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Survivor: Pearl Islands – Why Ryan O. Lostby David Bloomberg -- 11/14/2003
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Everybody pretty much figured that this week, Ryan O. would be the one to go (hey, I’m a poet!). But editors tried to make it look like it might be somebody else, and a few spoiler sites changed their predictions at the last minute to Lill, of all people. However, it was indeed Ryan’s time to say goodbye as the chances of a Pagonging for Morgan increase.
So that means it is time for us to look at Ryan’s departure through the lens of What Pearl Island Survivors Should Have Learned. Let’s see what we can figure out about why Ryan O. lost.
First and foremost is the question of whether Ryan schemed and plotted. The answer? Yes, but just not enough. As he said on this week’s episode, he formed a bond right away with Andrew. That bond served to keep him safe while he was in Morgan, as they also brought in Osten and Tijuana to their alliance – plus Darrah, to at least some extent, though we’re not really sure how much. However, that same bond also served to help exclude Ryan S. and Lill. As we all certainly know now, that rather ticked Lill off. When she came back, she was looking for revenge, and none of the Morgans apparently did anything to soothe her feelings. While Ryan claimed that she was mad at Andrew, he seems to have missed the point that she was mad at all of them. Ryan needed to make more of an effort to bring her back into Morgan – indeed, if he really thought she was only mad at Andrew, that certainly should have been a way to spark him into action to go to her and say, “Look, Andrew is gone, let’s be friends again.”
Yes, Ryan tried to work on Burton and he encouraged Tijuana and Darrah to talk to Lill, but he should have taken the initiative with Lill on his own. He knew his own butt was on the line, so why trust somebody else to do the job for him?
The same is true of his handling, or lack thereof, of the ex-Drakes. Tijuana knew there was some splitting of the ex-Drake ranks. If she passed this along to Ryan, he should have tried to use it to his advantage. He could have approached Rupert with the information that it looked like Sandra and Christa were plotting against him. Maybe Rupert wouldn’t have believed him, but it’s not like it could have ended up any worse for him. Besides, he and Rupert had bonded somewhat when Rupert was a “prisoner” of Morgan, so Ryan might have actually had a chance. Yet we saw nothing indicating that he did any of these. Ryan schemed and plotted, but he didn’t think outside the box in doing so.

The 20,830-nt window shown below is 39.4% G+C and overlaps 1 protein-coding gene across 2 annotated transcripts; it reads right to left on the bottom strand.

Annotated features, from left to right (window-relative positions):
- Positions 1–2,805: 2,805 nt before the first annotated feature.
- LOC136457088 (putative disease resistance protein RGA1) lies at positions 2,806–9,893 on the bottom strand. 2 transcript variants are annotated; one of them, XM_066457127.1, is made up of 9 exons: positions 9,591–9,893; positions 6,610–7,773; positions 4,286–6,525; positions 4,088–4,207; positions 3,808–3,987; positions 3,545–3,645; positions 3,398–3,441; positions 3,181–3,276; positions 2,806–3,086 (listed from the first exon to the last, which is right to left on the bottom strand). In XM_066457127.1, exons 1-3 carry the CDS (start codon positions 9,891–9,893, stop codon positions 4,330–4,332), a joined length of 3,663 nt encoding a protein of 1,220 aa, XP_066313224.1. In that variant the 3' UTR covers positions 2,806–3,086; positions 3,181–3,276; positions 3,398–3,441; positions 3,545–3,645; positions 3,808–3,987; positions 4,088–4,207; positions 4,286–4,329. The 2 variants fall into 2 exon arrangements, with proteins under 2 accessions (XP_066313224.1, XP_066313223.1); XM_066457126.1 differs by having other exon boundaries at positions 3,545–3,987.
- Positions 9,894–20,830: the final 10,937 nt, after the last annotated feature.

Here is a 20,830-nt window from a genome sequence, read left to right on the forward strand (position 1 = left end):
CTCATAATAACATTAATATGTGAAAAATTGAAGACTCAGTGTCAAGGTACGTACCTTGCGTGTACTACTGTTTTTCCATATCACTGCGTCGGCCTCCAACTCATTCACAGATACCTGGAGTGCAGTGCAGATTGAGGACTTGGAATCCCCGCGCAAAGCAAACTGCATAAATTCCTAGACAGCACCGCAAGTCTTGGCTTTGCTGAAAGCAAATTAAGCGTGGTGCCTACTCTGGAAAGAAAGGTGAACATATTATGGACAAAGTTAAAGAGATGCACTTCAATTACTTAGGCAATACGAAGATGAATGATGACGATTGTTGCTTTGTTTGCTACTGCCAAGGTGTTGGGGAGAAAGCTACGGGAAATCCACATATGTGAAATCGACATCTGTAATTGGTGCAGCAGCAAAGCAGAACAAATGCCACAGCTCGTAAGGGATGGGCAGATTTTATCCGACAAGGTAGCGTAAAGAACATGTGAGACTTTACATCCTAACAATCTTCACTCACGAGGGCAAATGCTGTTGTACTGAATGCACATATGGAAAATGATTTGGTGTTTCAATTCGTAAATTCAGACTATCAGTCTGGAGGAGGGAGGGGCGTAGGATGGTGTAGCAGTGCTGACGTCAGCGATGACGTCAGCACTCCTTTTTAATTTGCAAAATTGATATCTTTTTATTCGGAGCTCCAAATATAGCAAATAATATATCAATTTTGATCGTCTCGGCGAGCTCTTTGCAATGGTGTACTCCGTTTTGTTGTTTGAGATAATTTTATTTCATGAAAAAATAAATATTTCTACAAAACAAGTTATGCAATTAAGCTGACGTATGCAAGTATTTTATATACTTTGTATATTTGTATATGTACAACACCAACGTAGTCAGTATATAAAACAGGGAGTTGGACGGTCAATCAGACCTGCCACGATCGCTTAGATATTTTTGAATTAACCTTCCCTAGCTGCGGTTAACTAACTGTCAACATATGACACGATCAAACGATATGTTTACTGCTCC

Obviously, therefore, he didn’t scheme and plot too much. Next!
The third rule is to pretend to be nice. Mostly, Ryan seemed like a decent guy, nice enough, and all that. The only place he seemed to fail was, as already mentioned, his collusion in the (mis)handling of Ryan S. and Lill. Just as it came back to bite Andrew, it also came back to bite Ryan O.
Next up is not to let your emotions control you. With Ryan, we didn’t really see anything to indicate that this was a problem. He wasn’t going on and on about how unfair the Outcasts’ return was, like Andrew. He was willing to make at least a temporary alliance with Burton and Lill, if only they would have listened to him. So emotion never really came into play in his ouster.
But one thing that did come into play was Ryan being a threat. This was the case in two separate ways. First, he was the strongest of the ex-Morgans left. Thus, while Rupert – who had immunity – and Burton – who had a swing vote – were both bigger threats physically than Ryan, he was the biggest outside that core group. Thus, he had to be the next ex-Morgan to go.
The second way in which he was a threat was in the perception that he might be able to organize a counter-alliance. Burton reported back to various people that Ryan had approached him. Jon claimed Ryan was not trustworthy – which is rather ironic and was also aimed at keeping his alliance partner Burton around, but managed to include enough worrisome aspects to make it sound realistic.1 2 Next-->
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